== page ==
In short, the product of the challenged search was not the source of the information embodied in the affidavits which provided the basis for the issuance of search warrants. In this respect Krauss actually supports the legality of the subsequent searches pursuant to warrants, rather than casting the pall of illegality over them as petitioner suggests. In Krauss the illegal search was not based upon information obtained by officers as the result of their own prior investigation, as here, but, rather, upon contraband shown to them by an informer. Yet the court held that a subsequent search under a warrant, which resulted in the seizure of the very contraband revealed to them, was valid.

As we have noted, petitioner now stands charged with the fifth count alone, receiving the stolen forklift. This narrows the scope of the evidence admissible in the second trial and points up the fact that petitioner's attack based upon all of the proceedings and motions to suppress in the first trial is too broad; much of such evidence appears to be irrelevant to the single remaining issue. The important fact remains that petitioner has not directed our attention to any particular evidence pertaining to the remaining count, that emanated from the warrantless search.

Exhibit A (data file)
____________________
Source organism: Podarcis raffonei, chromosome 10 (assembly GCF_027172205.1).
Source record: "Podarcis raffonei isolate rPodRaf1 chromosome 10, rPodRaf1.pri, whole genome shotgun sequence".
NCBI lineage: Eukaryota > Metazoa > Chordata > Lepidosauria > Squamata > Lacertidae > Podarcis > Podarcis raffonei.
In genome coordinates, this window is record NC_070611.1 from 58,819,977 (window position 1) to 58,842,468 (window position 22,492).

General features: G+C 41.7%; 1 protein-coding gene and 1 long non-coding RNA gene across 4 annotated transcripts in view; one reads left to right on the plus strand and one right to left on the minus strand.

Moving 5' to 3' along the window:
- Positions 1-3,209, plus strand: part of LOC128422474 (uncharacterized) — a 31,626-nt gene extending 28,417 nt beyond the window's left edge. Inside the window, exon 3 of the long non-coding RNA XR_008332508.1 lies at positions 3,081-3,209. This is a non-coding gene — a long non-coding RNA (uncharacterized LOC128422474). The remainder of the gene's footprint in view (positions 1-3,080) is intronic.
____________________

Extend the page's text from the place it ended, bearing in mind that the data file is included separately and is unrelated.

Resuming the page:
Finally, it is particularly persuasive that an officer who executed the affidavits to obtain the two warrants for the second and third searches testified that in preparing his affidavits he did not rely upon evidence seized in the first warrantless search. He said he relied upon information from a confidential reliable informant, observations of investigation officers, and Department of Motor Vehicle reports, not upon anything he saw or that was seized during the warrantless search. Petitioner argues that this simply is not true; but both judges who heard arguments on the point resolved this factual determination against petitioner. As a reviewing court we must accept the trial court's resolution of contested factual matters in a section 1538.5 proceeding. (People v. West, 3 Cal.3d 595, 602, 91 Cal.Rptr. 385, 477 P.2d 409.)

The petition for peremptory writ of mandate is denied.

STONE, Presiding Justice.

GARGANO, J., concurs. GEO. A. BROWN, J., deeming himself disqualified, did not participate.